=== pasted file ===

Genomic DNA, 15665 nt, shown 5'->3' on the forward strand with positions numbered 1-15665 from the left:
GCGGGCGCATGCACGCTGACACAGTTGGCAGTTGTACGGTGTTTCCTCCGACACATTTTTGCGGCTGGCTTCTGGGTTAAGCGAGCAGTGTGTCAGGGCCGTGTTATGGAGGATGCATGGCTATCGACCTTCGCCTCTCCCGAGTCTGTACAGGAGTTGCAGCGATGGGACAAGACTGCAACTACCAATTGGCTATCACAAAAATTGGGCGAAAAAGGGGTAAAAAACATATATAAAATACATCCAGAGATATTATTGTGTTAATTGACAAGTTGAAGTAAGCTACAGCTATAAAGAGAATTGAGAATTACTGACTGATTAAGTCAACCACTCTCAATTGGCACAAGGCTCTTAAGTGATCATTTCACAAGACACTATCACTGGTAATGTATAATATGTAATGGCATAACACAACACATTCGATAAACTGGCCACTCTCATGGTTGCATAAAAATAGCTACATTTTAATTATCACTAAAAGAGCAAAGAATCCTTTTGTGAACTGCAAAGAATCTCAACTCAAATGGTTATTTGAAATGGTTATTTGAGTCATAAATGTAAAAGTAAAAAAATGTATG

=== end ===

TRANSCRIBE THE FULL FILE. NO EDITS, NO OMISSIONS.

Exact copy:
Genomic DNA, 15665 nt, shown 5'->3' on the forward strand with positions numbered 1-15665 from the left:
GCGGGCGCATGCACGCTGACACAGTTGGCAGTTGTACGGTGTTTCCTCCGACACATTTTTGCGGCTGGCTTCTGGGTTAAGCGAGCAGTGTGTCAGGGCCGTGTTATGGAGGATGCATGGCTATCGACCTTCGCCTCTCCCGAGTCTGTACAGGAGTTGCAGCGATGGGACAAGACTGCAACTACCAATTGGCTATCACAAAAATTGGGCGAAAAAGGGGTAAAAAACATATATAAAATACATCCAGAGATATTATTGTGTTAATTGACAAGTTGAAGTAAGCTACAGCTATAAAGAGAATTGAGAATTACTGACTGATTAAGTCAACCACTCTCAATTGGCACAAGGCTCTTAAGTGATCATTTCACAAGACACTATCACTGGTAATGTATAATATGTAATGGCATAACACAACACATTCGATAAACTGGCCACTCTCATGGTTGCATAAAAATAGCTACATTTTAATTATCACTAAAAGAGCAAAGAATCCTTTTGTGAACTGCAAAGAATCTCAACTCAAATGGTTATTTGAAATGGTTATTTGAGTCATAAATGTAAAAGTAAAAAAATGTATG